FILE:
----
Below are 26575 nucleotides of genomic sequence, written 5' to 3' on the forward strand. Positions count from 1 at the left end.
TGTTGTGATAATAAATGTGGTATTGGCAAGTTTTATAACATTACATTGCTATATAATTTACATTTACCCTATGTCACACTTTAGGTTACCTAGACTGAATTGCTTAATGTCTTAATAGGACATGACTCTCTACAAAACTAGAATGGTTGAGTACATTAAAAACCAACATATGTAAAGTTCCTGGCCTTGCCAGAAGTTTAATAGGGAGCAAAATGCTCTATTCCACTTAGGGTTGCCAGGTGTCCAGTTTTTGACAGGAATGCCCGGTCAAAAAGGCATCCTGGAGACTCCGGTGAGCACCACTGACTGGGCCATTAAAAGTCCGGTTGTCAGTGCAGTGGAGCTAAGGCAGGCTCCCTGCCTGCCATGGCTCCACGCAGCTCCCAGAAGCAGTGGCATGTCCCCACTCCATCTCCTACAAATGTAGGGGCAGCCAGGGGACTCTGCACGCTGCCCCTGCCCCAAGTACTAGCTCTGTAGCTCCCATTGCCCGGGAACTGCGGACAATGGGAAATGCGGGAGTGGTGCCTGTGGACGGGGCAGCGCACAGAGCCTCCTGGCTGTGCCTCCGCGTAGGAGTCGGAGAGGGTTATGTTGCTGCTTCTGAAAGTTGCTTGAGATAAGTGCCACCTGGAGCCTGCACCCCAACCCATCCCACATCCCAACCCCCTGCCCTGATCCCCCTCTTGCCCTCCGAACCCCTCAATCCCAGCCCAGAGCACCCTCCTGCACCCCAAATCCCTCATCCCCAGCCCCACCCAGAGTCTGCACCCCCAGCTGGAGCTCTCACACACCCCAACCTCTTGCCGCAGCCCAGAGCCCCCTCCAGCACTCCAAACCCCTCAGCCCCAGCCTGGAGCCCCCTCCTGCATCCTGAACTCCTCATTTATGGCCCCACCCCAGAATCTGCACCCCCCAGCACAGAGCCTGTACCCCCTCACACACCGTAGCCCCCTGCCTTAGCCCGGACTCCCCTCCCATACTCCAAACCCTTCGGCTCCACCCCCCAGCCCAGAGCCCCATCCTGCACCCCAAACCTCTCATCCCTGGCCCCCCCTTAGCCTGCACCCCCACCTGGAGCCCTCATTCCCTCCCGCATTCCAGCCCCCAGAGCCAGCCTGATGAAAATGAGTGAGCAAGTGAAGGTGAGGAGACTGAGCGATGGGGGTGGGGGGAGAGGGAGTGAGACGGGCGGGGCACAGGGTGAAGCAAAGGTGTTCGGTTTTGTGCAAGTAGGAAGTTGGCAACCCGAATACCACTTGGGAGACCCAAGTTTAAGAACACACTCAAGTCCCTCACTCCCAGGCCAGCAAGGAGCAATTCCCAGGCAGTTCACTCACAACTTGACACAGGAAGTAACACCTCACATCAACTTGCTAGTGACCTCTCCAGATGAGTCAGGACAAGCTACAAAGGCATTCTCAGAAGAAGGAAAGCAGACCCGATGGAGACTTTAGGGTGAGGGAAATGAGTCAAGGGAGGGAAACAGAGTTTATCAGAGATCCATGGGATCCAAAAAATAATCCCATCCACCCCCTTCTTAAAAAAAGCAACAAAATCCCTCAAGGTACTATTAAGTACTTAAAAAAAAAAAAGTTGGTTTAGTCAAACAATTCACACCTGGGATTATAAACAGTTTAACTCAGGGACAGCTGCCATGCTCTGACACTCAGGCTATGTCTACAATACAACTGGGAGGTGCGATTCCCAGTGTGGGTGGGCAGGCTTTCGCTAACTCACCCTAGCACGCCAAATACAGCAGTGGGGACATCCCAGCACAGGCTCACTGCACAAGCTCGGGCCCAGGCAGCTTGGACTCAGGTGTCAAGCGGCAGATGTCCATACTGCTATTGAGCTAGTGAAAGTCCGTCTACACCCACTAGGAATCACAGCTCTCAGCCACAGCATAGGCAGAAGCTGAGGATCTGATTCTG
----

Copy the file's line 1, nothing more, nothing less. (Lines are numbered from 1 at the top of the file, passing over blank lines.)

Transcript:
Below are 26575 nucleotides of genomic sequence, written 5' to 3' on the forward strand. Positions count from 1 at the left end.